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Tap dancing

Get your dots and dashes sorted out with this offering from Bob Baxter Morse Code has proved essential for world communications. From the early Telegraph to DX working, the Samuel Morse code provides us with a format which is quite easy to learn and an international standard for communicating over long or short distances. Where once communications or signals were restricted to a 'line of sight' only, Morse started us on a road where civilisation began to talk over short and then long distances. The fate of nations and the history of the world has been changed due to Samuel Morse and the simplicity and reliability of the Didah language.

This program has been developed primarily as a learning tool for those wishing to sit for their Post Office Amateur Radio Licence. The British morse test is 12 groups/min whilst the Americans subject their novices to only 5 g/m. With this in mind, the program has a variable speed menu which should suit the very beginner and the more experienced.

Option seven is not used in this program. It is included to facilitate the further expansion of a routine for hardware interface to a transmitter.
Although the program has been timed using a stopwatch for the 12 and 18 groups, the X variable may be adjusted to suit if the program or routines are modified in any way. Likewise the Tone and Volume controls may be adjusted accordingly. The Duration of the sound may also be adjusted, although care should be taken that the duration does not exceed that of the fastest group's time penods of the pulses. Experimenting with Envelope shaping may prove interesting here.

Program Notes

Line No

  • 10-100 Initial Setup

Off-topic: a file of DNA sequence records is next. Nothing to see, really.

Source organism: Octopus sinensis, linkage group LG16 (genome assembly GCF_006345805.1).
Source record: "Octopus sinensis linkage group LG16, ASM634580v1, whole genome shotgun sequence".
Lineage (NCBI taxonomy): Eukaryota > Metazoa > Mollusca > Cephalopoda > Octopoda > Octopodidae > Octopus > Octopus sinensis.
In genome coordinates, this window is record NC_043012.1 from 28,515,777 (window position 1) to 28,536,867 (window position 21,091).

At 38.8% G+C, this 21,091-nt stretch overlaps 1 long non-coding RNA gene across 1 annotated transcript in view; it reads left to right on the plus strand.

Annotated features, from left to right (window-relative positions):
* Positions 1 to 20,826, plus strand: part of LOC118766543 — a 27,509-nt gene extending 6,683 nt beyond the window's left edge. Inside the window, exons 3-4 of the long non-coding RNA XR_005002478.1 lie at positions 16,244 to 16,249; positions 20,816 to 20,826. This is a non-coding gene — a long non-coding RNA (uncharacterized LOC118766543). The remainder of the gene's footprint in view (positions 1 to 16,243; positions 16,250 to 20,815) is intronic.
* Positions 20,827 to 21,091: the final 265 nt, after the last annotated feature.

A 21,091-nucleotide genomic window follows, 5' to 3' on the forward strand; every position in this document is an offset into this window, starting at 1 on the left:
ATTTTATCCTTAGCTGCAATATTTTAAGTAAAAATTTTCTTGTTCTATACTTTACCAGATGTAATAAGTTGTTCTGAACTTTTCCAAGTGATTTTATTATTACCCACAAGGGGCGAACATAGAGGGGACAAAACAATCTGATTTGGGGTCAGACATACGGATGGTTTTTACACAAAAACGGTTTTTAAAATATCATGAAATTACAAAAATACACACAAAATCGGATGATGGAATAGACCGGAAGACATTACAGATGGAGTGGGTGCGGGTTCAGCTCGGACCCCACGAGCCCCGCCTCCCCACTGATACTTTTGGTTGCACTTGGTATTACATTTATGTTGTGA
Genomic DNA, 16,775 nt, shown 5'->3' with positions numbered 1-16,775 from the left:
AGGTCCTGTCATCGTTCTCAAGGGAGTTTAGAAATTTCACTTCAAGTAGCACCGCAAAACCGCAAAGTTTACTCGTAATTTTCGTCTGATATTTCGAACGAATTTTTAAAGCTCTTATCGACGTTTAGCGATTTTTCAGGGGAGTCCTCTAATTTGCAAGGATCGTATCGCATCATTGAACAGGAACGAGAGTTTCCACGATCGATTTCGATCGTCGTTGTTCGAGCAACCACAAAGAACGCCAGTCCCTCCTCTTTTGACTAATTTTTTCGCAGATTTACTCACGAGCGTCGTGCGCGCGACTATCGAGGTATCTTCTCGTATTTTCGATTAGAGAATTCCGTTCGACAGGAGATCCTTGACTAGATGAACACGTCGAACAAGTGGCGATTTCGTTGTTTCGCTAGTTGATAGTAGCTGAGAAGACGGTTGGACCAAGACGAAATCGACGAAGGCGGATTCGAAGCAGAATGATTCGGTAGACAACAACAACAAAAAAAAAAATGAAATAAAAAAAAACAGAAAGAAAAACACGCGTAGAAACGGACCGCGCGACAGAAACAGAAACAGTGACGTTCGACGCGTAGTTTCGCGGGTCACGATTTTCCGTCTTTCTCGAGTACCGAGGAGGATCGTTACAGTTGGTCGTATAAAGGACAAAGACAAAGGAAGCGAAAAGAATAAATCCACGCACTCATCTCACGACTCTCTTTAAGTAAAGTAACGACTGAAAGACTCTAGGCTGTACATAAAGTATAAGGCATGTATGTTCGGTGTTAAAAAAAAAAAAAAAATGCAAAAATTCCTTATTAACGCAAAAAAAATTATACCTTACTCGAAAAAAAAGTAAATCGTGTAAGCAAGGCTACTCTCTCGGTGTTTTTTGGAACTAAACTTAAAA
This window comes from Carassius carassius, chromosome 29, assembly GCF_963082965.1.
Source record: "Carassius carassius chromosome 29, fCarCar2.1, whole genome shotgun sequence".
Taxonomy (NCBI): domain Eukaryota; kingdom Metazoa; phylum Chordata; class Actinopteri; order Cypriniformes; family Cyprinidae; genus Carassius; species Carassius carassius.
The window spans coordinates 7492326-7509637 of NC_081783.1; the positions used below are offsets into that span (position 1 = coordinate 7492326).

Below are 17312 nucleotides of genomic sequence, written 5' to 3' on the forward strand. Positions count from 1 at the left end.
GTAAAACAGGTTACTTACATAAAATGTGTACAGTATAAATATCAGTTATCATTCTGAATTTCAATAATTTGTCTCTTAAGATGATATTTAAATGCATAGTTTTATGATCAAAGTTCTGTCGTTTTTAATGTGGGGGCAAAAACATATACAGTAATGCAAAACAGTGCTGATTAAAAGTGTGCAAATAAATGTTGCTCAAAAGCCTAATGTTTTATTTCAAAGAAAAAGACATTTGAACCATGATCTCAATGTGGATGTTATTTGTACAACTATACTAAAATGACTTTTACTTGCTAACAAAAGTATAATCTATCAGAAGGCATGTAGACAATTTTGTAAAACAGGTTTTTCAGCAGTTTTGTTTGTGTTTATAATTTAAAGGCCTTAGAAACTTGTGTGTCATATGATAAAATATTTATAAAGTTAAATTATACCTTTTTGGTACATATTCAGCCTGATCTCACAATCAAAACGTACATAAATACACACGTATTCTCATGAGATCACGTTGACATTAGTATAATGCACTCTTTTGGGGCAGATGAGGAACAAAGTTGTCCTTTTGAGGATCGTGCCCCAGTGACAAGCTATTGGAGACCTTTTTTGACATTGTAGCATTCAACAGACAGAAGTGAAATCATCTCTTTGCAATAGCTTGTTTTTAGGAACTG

• 120-230 Titles
  • 250-400 Main Menu
  • 420-550 Adjustment Menu
  • 570-660 Volume Adjustment
  • 680-750 Speed Adjustment
  • 770-890 Tone Adjustment
  • 910-960 Tone Sounder
  • 980-1020 Time/Delay Counter
  • 1040-1250 Selection & Printout
  • 1270-1300 Random Letters
  • 1320-1350 Random Numbers
  • 1370-1400 Random Procedures
  • 1420-1450 Mixed Groups
  • 1470-1600 Keyboard Output
  • 1620-1630 Transmission Interface (not used)
  • 1650-1720 Instructions
  • 1740-2110 Morse Table
  • 2130-2190 Data Bank
Variables
  • Char Ascii Character
  • Grp Groups 1-36
  • Tn Tone Level
  • Dur Sound Duration
  • Vol Volume Level
  • Sp Output Speed
  • Cv Character Value
  • Ds Data Store Pointer
  • Gc Gabbage Collection
  • X Time Variable
  • Dc Data Character
  • P Delay Period
  • D Delay Counter
PopularComputingWeekly850808

★ PUBLISHER: Popular Computing Weekly
★ YEAR: 1985
★ CONFIG: 64K + AMSDOS
★ LANGUAGE:
★ LICENCE: LISTING
★ AUTHOR: Bob Baxter

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L'Amstrad CPC est une machine 8 bits à base d'un Z80 à 4MHz. Le premier de la gamme fut le CPC 464 en 1984, équipé d'un lecteur de cassettes intégré il se plaçait en concurrent  du Commodore C64 beaucoup plus compliqué à utiliser et plus cher. Ce fut un réel succès et sorti cette même années le CPC 664 équipé d'un lecteur de disquettes trois pouces intégré. Sa vie fut de courte durée puisqu'en 1985 il fut remplacé par le CPC 6128 qui était plus compact, plus soigné et surtout qui avait 128Ko de RAM au lieu de 64Ko.